Executives in American companies must adapt to the particular business ethics in Asia and adapt to the heavy clout of political and business connections that can impact their market performance.

In addition, to match the increasingly sophisticated consumer demands in Asia and adapt to the different business cultures, companies must heavily invest in development of their own corporate culture, via infrastructure and people, as a means of mitigating detrimental impacts of the domestic business culture. The development of a corporate culture within a non-Western business environment is a significant expense and reveals the difficulty for American companies in dealing with different political and business cultures in Asia.

5. Regional geopolitics and relations with the West

Inter-Asian foreign relations, as well as their changing relationship with the U.S., can pose challenges to American companies. South Korea has faced difficulties in recent years to balance its beneficial trading relation with China and demands from the U.S. in trade, security and foreign policy issues, particular in regards of its infamous neighbor, the Democratic Republic of Korea.

American companies must demonstrate foresight when it comes to surveying political, economic and social developments on the Asian horizon. For example, the tense relations and disputes between China, Vietnam and Japan over the South China Sea and natural resources production can harm American companies involved in the energy or technological sector that depend on these disputed resources.

In addition, ASEAN members are attempting to establish a major trading block that would compete with China’s current role in the region, which may affect American companies’ businesses with new regulations, exchange rates etc…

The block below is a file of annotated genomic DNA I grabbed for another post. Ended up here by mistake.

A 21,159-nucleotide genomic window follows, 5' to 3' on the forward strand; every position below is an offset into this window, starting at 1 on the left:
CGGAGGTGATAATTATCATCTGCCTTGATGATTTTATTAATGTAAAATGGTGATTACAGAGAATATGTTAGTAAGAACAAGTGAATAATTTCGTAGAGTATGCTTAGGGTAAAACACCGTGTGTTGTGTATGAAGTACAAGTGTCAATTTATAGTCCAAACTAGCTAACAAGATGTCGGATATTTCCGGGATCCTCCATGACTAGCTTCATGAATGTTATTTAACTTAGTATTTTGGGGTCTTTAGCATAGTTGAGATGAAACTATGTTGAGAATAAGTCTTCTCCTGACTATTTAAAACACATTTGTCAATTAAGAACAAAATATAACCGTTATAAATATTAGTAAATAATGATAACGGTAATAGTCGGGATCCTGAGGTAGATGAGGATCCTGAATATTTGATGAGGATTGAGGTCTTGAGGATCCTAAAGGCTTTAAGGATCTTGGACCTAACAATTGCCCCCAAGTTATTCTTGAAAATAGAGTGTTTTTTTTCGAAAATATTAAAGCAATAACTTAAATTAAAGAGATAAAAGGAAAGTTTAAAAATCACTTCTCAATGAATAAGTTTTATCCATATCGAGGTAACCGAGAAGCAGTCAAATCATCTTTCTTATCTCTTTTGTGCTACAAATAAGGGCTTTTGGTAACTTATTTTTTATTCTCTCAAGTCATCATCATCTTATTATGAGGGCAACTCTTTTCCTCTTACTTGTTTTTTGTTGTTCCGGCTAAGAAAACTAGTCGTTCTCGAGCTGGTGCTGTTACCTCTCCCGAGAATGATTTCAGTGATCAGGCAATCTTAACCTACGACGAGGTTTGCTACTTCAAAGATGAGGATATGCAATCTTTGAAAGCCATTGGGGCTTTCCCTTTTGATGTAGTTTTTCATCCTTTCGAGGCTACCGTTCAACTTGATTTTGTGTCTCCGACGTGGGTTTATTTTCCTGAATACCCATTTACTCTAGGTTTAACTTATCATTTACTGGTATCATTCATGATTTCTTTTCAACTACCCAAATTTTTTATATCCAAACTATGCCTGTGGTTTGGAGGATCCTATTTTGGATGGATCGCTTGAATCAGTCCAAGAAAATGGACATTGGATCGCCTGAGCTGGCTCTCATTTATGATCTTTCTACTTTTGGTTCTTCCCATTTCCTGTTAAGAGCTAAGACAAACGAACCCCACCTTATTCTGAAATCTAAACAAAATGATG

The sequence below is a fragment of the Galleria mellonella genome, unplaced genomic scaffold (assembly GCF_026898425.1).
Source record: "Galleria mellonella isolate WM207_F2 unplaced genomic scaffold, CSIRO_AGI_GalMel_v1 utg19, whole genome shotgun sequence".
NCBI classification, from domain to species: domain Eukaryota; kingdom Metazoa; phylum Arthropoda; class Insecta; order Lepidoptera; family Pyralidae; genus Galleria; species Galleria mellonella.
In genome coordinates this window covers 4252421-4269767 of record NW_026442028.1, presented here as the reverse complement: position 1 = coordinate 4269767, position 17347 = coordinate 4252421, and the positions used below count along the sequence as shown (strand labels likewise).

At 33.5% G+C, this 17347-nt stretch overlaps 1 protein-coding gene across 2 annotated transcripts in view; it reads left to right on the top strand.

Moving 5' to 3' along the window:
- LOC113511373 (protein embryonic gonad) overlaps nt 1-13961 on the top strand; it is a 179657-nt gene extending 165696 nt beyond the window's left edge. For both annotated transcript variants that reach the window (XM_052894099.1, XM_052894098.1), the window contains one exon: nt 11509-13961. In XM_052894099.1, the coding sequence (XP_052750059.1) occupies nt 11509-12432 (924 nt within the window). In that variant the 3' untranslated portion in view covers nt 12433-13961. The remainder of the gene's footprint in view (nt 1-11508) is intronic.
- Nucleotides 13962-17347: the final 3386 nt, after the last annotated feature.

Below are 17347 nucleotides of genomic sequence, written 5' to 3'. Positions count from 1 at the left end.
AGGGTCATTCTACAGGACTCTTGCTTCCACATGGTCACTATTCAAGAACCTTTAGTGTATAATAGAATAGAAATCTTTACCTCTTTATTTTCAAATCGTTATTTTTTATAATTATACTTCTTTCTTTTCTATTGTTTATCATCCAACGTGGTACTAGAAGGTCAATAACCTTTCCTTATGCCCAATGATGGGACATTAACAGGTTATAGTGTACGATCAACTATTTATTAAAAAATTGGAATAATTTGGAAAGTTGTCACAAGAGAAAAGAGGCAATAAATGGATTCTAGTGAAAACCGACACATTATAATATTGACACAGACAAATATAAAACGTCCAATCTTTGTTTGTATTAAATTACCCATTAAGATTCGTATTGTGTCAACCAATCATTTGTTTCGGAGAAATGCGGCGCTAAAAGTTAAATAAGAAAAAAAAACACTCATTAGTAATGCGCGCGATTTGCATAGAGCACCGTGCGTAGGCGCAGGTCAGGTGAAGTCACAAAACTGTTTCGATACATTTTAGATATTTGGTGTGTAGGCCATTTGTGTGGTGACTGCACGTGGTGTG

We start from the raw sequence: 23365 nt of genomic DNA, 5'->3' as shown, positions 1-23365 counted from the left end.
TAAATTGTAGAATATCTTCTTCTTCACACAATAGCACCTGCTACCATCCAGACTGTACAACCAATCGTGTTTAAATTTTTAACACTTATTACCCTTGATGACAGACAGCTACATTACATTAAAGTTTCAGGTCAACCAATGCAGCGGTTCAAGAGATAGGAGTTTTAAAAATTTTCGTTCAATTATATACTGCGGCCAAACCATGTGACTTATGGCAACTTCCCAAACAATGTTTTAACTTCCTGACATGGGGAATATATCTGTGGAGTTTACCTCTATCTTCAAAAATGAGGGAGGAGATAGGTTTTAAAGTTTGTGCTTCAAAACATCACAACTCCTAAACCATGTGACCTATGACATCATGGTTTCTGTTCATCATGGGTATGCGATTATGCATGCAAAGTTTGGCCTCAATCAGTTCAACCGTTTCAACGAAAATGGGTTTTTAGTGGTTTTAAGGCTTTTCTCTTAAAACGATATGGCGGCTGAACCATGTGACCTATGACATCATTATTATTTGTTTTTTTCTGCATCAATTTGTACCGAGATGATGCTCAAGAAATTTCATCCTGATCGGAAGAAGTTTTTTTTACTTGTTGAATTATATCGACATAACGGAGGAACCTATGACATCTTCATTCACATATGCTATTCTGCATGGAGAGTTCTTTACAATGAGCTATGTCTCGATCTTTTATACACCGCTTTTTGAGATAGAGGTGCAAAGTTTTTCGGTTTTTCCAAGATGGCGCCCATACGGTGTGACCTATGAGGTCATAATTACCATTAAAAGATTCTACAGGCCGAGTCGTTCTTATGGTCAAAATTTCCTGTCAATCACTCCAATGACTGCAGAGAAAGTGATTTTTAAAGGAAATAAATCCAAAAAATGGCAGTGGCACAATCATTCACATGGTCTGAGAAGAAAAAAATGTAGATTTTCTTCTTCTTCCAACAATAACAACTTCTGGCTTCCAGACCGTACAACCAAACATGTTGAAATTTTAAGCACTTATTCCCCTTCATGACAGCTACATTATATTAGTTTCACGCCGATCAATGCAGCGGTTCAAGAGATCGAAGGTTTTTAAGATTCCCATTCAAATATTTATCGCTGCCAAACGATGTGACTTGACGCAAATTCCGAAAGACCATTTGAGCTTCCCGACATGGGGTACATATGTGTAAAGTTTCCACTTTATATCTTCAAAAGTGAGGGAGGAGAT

Moreover, American companies are often constrained by U.S. foreign policy when expanding their businesses in Asia. The U.S. government may identify important threats and consider specific foreign policies, such as economic sanctions and product-specific trade disputes (i.e. solar panels), and this may in turn place pressure on U.S. companies or local governments in Asia. This intervention can prevent companies from pursuing their enterprises there.

Therefore, with a fast growing market and increasingly sophisticated consumer demands in Asia, American companies compete among themselves and with domestic booming enterprises in a complex, emerging region. U.S. companies can prosper but they face real challenges for which they need to be prepared for as they consider conducting short- and long-term business in Asia.

About Author

Alicia Chavy

Alicia Chavy is currently pursuing a Master's in Security Studies at Georgetown University. Previously, Alicia worked at Kroll where she conducted due diligence and compliance research for Fortune 500 companies. There, she analyzed open sources intelligence on corruption, fraud, money laundering, and organized crimes perpetuated by companies and senior executives in Spanish, Portuguese, French, and English-language speaking jurisdiction. Alicia also worked at The Asia Group, where she provided political and business risk analysis, and strategic support for Fortune 500 companies working to expand their business presence in the Asia-Pacific region. Prior to her consulting experience, Alicia worked at non-profit organizations where she conducted detailed assessments on foreign policy, security and economic issues in Latin America, Europe, and the Middle East. Alicia Chavy graduated from Georgetown University's School of Foreign Service, earning a Bachelor of Science in International Politics.